Tuesday of the Second Week of Easter
April 18, 2023
The words in today’s readings are little explosives camouflaged in familiarity.
We are used to reading how the earliest Christians formed a loving and mutual community. We might admire how they held everything in common. We might think how nice and comforting that must have been for everyone.
The community of believers was of one heart and mind,Acts 4:32
and no one claimed that any of his possessions was his own,
but they had everything in common.
With great power the Apostles bore witness
to the resurrection of the Lord Jesus,
and great favor was accorded them all.
But, friends, I don’t think it was all that comforting! I think it was hard! People who had worked tirelessly to build secure lives had to rethink that security. Whether in material goods or established reputations, they had to give up houses, businesses, rabbi-ships, and political offices to truly be part of this radical new “community”.
They had to split the last two matzah balls with some dude who never worked a day in his life. It’s not easy!
Picture the heated conversations between someone choosing this “community” and a spouse who preferred to keep their big boat and villa by the seaside.
Imagine the rumbling synagogue crowd when the beloved old rabbi told them just to call him “brother”! Hear the distressed uproar when he announced that the Holy Law he had confidently taught them now must be rethought in Gospel light!
I’m pretty sure it wasn’t as smooth as Acts seems to imply. There is a small acknowledgment of that in the notoriety given to astoundingly generous Joseph. He stood out for buying in completely to this new community. ( We’ll hear more about him later under his new name “Barnabas”).
Thus Joseph, also named by the Apostles BarnabasActs 4:36-37
(which is translated “”son of encouragement””),
a Levite, a Cypriot by birth,
sold a piece of property that he owned,
then brought the money and put it at the feet of the Apostles.
By Henry Ossawa Tanner
The Gospel story of Nicodemus confirms the struggle to really become a Gospel person. It should be profoundly unsettling to those of us -and I think that is ALL of us – who sometimes thrive on security, status, and control.
Nicodemus had “made it” in Jewish society. He was considered a good, learned, influential and wealthy man. But Jesus challenges him on every level of his success to test what he values and builds his life on.
- Is Nicodemus really “good” in light of the Beatitudes?
- Is he really “learned” in living the law of radical love?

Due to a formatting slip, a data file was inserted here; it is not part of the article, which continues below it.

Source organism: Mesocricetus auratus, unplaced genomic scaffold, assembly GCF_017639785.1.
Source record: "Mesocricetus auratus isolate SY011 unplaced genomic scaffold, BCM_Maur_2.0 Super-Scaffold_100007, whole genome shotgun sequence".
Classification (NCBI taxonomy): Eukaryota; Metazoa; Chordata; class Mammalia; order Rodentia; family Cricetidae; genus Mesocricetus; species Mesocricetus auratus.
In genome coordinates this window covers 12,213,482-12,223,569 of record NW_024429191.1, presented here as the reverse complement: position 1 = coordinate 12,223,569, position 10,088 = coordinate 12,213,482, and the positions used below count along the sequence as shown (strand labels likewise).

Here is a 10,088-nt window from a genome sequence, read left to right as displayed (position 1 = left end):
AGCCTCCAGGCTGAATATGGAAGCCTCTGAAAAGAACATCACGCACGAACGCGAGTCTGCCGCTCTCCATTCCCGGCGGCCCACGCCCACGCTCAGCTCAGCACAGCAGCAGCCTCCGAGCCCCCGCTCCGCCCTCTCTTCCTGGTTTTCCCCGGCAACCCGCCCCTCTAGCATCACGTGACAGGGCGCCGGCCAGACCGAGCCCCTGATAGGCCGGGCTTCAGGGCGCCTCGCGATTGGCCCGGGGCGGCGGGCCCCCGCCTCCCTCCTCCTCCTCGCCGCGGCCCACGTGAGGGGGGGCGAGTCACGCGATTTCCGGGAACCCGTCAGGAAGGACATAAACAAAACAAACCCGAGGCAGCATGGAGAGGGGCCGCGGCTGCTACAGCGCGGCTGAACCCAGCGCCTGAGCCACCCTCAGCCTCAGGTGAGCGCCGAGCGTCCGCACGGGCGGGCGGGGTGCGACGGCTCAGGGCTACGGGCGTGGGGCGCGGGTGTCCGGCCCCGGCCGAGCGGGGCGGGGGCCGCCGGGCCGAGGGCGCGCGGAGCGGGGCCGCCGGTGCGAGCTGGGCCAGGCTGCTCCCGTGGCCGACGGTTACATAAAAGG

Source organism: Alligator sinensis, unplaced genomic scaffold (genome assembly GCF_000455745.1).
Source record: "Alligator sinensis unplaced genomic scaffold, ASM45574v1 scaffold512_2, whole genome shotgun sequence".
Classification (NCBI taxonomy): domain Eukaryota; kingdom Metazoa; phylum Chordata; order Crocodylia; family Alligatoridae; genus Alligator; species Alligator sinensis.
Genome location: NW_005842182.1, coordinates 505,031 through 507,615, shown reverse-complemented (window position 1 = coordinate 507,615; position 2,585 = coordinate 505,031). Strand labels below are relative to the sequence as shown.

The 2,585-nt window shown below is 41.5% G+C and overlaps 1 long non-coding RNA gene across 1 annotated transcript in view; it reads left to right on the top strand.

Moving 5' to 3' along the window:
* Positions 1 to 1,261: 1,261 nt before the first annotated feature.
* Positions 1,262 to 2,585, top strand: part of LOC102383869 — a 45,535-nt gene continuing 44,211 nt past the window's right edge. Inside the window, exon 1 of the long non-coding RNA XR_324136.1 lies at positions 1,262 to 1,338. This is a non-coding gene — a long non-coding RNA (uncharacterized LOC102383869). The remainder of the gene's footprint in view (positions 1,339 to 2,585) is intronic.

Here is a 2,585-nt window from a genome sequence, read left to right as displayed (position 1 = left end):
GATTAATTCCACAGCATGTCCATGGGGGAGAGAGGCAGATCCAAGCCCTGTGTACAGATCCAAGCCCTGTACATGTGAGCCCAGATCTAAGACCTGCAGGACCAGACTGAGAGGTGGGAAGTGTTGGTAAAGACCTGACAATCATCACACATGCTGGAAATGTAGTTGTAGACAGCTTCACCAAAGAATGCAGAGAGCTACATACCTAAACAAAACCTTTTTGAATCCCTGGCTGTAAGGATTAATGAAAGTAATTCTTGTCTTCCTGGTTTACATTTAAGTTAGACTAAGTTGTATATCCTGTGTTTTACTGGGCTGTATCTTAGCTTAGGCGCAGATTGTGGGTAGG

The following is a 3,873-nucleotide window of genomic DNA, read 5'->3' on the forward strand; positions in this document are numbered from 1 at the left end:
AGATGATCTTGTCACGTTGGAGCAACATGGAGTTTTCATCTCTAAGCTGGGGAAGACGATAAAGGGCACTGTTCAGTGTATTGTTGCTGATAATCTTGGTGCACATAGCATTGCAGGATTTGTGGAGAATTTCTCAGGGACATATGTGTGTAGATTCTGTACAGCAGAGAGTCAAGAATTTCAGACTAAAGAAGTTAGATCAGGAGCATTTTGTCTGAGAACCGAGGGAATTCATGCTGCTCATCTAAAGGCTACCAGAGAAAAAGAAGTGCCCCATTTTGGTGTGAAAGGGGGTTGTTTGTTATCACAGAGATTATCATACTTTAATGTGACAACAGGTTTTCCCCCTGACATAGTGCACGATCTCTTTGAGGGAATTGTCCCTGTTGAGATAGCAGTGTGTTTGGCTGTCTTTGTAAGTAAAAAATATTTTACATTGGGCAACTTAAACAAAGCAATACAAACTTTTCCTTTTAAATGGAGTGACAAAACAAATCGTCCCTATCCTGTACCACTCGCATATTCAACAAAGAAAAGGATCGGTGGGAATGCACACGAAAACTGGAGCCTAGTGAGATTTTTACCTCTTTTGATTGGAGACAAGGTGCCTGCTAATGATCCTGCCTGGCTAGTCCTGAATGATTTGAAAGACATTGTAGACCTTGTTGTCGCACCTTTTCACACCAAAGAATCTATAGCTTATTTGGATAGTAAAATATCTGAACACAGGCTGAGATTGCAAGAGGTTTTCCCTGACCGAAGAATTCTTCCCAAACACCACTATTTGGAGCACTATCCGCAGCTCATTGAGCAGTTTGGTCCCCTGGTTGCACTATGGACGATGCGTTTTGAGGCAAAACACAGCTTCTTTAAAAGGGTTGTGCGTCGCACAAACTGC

- Is he really “rich” in holy grace?
- Or is his “goodness” tinged with judgement?
- His “learning” mired in self-righteousness?
- His “wealth” rooted in complacency with systemic injustice?
Jesus tells Nicodemus that the Spirit of God will not be tamed or controlled by these supposed “successes” of his life. Rather, Nicodemus must start all over again to be transformed in God:
Jesus said to Nicodemus:John 3:7-8
“‘You must be born from above.’
The wind blows where it wills, and you can hear the sound it makes,
but you do not know where it comes from or where it goes;
so it is with everyone who is born of the Spirit.”
And here’s the really hard thing. We must make the “Nicodemus Choice” every day of our lives. Every circumstance invites us either to be “born again” or to choose the old securities we are so falsely comfortable with. Those securities can blind us with the complacency of one who has forgotten how to see.
Jesus answered and said to him,John 3:10-12
“You are the teacher of Israel and you do not understand this?
Amen, amen, I say to you,
we speak of what we know and we testify to what we have seen,
but you people do not accept our testimony.
If I tell you about earthly things and you do not believe,
how will you believe if I tell you about heavenly things?
Poetry: Nicodemus – Mary Elizabeth Coleridge (1861-1907)
With slow and stealthy steps he trod — The darkening and deserted streets; — And no one in the market greets The man upon his way to God.
By night he left the splendid home
— That sheltered many a sleeping guest.
— One and another lay at rest —
The master of the house would roam.
Was there a single soul that knew?
— No! For he feared the eye of scorn,
— The crooked laugh of anger born.
Only the bats about him flew.
The broidered borders of his gown
— He covered o’er, that none might see.
— Shall good come out of Galilee?
This were the mock of all the town.
But in the City named for Peace
— No peace his weary heart had known,
— And ever in the crowd alone
He waged a war that would not cease.
He came by night — and yet he came.
— And He that was Himself the Way
— Shall own him in the Judgment Day,
And to the world confess his name.
Music: Nicodemus – Graham Kendrick
2 thoughts on “Not So Easy to Be Born Again!”
Great reflection! There is much food for thought. Thanks, Renee!❤️🙏
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